Gusman Gusman - 6 months ago 15
SQL Question

What is faster, subselect or distinct (MySQL)?

Let me describe my doubt. I have system where I have three entities, Doctor, Patient and Appointment. An appointment has the doctor's id and patient Id.

I need now to retrieve all the patients which have an appointment with a concrete doctor, and I'm not sure what will be faster, a distinct or a subselect for the id's, these are the queries:

using distinct->

SELECT DISTINCT patient.id, patient.name, patient.surname FROM
appointment INNER JOIN patient ON patient.id = appointment.patientid WHERE
appointment.doctorid = @id;


using subselect->

SELECT patient.id, patient.name, patient.surname FROM patient
WHERE patient.id IN (select appointment.patientid FROM appointment
WHERE appointment.doctorid = @id);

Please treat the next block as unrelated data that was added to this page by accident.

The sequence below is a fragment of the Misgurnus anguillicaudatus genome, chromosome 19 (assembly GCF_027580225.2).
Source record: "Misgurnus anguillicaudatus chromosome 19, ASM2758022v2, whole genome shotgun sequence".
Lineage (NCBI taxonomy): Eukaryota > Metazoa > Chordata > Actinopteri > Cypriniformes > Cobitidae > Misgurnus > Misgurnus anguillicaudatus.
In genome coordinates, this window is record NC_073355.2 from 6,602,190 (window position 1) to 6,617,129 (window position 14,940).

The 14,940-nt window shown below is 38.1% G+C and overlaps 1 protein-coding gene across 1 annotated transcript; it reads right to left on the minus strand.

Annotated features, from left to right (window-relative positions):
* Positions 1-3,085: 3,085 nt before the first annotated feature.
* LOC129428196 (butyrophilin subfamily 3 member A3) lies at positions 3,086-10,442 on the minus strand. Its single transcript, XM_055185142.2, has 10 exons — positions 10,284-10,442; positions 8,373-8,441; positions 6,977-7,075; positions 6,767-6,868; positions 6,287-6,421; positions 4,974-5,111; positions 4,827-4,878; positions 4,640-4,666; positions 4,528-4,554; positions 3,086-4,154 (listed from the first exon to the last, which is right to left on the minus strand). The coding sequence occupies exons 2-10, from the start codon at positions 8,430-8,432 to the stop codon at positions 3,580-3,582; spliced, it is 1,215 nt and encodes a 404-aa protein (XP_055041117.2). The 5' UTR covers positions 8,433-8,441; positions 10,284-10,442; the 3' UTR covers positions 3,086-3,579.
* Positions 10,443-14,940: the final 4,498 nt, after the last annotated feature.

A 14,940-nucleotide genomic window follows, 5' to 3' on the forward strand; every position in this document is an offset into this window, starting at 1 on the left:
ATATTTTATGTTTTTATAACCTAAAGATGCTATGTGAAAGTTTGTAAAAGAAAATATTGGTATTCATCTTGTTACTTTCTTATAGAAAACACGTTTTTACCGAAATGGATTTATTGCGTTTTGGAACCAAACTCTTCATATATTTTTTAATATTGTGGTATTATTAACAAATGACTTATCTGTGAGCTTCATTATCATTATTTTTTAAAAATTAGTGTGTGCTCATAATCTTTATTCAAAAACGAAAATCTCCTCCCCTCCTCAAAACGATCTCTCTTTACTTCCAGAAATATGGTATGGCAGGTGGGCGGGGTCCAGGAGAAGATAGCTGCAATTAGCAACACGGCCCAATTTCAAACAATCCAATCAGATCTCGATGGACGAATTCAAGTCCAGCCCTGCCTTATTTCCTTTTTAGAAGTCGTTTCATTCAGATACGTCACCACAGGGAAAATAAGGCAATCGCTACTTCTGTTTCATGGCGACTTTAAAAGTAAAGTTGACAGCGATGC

Not sure it this will affect, the system will run on a MariaDB cluster.

Answer

As with any performance question, you should test on your data and your hardware. The suspect problem in the first version the DISTINCT after the JOIN; this can require a lot of extra processing.

You can write the second as:

SELECT p.id, p.name, p.surname
FROM patient p
WHERE p.id IN (select a.patientid FROM appointment a WHERE a.doctorid = @id);

For this, you want an index on appointment(doctorid, patientid).

You might consider this version as well:

select p.id, p.name, p.surname
from patient p join
     (select distinct appointment.patientid
      from appointment
      where appointment.doctorid = @id
     ) a
     on p.id = a.patientid;

This specifically wants the same index. This pushes the distinct so it is only operating on a single table, meaning that MySQL may be able to use the index for that operation.

And this one:

SELECT p.id, p.name, p.surname
FROM patient p
WHERE EXISTS (select 1
              from appointment a
              where a.doctorid = @id and a.patientid = p.id
             );

This query wants an index on appointment(patientid, doctorid). It requires a full table scan of patient with a fast index lookup on each row. That could often be the fastest approach, depending on the data.

Note: which query performs better may also depends on the size and distribution of the data.